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Waterford Condominium v. Dunbar Corp.





APPEAL from the Circuit Court of Cook County; the Hon. PAUL F. ELWARD, Judge, presiding.


The plaintiffs Waterford Condominium Association as agent and Meyer Karch individually and in a representative capacity on behalf of initial purchasers of units in the Waterford Condominium filed a lawsuit against various persons connected with the building of the condominium in the early 1970's. (Meyer Karch purchased his unit on July 29, 1973.) The suit was filed in 1977 against Dunbar Corporation (Dunbar) and Dunbar Constructors, Inc. (Constructors), the developers, contractors and sellers of the condominium. On May 15, 1980, plaintiffs filed an amended complaint naming for the first time seven companies which were involved in certain phases of the design and construction of the building. Among them were the two defendant-appellees involved in this appeal (hereinafter referred to as defendants). The two are Wiesinger-Holland, Ltd., and Gamze-Korobkin-Caloger, Inc. Wiesinger allegedly was retained by Macsai as its agent to furnish structural engineering services in connection with the planning and construction of the Waterford Condominium. (Allegedly Macsai was retained by Dunbar and Constructors to furnish architectural services.) Gamze allegedly was retained by Dunbar and Constructors as their agent to furnish mechanical, heating and ventilation engineering services. The complaint was based in (1) breach of contract, (2) breach of implied warranty of habitability, (3) misrepresentation and fraud. There was no claim for negligence.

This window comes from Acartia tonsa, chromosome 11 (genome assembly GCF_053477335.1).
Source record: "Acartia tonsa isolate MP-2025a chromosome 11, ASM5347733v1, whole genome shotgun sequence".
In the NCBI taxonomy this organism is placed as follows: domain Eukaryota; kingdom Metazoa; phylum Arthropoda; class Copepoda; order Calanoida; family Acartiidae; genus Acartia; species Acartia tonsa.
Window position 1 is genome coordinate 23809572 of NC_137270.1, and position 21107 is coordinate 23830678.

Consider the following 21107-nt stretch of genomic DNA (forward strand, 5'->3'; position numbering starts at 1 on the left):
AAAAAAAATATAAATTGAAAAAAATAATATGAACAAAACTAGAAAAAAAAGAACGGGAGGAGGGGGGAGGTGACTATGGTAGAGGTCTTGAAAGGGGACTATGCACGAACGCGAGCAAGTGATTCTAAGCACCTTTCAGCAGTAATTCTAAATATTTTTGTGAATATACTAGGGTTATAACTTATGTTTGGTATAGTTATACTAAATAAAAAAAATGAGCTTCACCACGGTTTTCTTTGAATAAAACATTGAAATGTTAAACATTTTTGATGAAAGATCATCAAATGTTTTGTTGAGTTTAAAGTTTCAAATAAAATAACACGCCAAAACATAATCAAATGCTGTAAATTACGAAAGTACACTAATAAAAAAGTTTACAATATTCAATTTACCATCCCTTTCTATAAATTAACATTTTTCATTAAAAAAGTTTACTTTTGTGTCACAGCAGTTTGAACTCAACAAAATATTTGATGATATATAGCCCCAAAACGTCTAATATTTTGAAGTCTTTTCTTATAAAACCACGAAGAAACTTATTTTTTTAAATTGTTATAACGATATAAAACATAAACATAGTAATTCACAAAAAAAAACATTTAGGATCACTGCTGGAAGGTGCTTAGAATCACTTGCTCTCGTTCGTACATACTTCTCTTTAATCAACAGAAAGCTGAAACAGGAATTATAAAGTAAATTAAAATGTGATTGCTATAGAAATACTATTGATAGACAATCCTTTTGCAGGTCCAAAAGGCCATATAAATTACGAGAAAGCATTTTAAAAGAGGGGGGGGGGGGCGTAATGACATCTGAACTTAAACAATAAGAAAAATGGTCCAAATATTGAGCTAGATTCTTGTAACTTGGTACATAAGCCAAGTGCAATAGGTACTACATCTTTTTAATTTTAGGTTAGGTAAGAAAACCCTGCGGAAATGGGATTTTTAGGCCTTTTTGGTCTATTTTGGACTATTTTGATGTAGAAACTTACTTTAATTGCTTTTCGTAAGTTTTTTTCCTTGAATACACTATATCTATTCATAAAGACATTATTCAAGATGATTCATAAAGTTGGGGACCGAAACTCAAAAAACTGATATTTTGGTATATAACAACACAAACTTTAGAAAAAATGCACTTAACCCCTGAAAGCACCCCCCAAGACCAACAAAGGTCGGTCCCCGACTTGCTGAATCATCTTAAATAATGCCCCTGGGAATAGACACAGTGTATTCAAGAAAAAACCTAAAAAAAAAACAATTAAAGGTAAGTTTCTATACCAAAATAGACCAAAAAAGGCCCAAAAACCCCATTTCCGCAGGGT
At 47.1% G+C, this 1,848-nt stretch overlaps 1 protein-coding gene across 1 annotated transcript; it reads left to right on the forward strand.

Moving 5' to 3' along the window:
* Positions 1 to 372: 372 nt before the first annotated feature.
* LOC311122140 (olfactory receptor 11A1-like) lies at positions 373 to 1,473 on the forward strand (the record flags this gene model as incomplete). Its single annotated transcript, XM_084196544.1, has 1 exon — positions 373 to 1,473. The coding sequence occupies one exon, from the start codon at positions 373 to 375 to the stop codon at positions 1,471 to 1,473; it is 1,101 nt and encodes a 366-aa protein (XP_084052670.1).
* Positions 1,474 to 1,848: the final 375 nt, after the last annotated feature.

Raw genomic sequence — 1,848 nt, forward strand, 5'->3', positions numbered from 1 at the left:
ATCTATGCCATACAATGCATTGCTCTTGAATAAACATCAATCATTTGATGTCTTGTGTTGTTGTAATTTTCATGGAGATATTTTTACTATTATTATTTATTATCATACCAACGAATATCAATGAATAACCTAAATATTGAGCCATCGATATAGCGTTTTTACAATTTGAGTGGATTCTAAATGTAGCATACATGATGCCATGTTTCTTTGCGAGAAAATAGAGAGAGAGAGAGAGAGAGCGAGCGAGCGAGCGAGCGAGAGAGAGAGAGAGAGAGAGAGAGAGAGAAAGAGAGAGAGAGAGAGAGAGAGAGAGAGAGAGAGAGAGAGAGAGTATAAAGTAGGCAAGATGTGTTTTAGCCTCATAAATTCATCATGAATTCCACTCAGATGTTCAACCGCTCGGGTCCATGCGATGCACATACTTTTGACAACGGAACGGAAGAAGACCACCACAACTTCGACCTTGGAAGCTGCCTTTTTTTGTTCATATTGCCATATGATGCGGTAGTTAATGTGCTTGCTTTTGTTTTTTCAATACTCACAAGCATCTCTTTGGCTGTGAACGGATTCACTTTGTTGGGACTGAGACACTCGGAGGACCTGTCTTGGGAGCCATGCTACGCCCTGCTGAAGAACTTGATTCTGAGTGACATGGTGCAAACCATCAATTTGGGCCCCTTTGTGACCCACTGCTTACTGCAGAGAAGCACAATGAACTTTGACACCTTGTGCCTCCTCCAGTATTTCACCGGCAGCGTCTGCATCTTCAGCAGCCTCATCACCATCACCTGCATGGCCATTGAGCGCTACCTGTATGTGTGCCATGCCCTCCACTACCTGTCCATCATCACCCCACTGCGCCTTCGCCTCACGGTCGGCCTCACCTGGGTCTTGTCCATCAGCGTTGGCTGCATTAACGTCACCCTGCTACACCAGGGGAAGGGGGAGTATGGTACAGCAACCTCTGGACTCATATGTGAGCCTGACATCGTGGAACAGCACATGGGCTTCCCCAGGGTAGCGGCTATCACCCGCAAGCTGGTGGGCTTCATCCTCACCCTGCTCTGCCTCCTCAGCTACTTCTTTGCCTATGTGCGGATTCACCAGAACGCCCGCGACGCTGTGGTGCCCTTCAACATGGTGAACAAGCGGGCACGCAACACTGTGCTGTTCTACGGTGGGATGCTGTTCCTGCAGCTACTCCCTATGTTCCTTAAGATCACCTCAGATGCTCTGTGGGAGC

The trial court granted defendants' motion to dismiss both for failure to state a cause of action and because the claim in fraud was barred by the statute of limitations. We affirm.


In the count for breach of contract plaintiffs alleged the making of the contract between Macsai and Wiesinger, and between Dunbar and Gamze (both of which contracts were attached to the complaint), and further alleged that by the terms of the agreements defendants were impliedly bound to perform the services in a professionally good and workmanlike manner, that Waterford Condominium was deficient in many specified respects, and that it was known to and intended by Dunbar and the other defendants as parties to the agreements that the construction required was for the benefit of and sole use of the condominium unit purchasers and Waterford Condominium Association.

• 1 The contracts entered into by the defendants were not with the plaintiffs but with the developer and architect respectively. It is well settled in Illinois that, absent privity of contract, a purchaser or owner of real property has no cause of action against a defendant for breach of contract unless he can demonstrate that the contractual obligations and duties were undertaken for his direct benefit. (Altevogt v. Brinkoetter (1981), 85 Ill.2d 44, 421 N.E.2d 182; Rozny v. Marnul (1969), 43 Ill.2d 54, 250 N.E.2d 656; Midwest Concrete Products Co. v. La Salle National Bank (1981), 94 Ill. App.3d 394, 418 N.E.2d 988.) It is not enough that the parties to the contract know, expect or even intend that others will benefit from the construction of the building in that they will be users of it. The contract must be undertaken for the plaintiff's direct benefit and the contract itself must affirmatively make this intention clear. (Carson Pirie Scott & Co. v. Parrett (1931), 346 Ill. 252, 178 N.E. 498.) As this court recently stated in Midwest Concrete Products Co. v. La Salle National Bank (1981), 94 Ill. App.3d 394, 396-97, 418 N.E.2d 988, 990;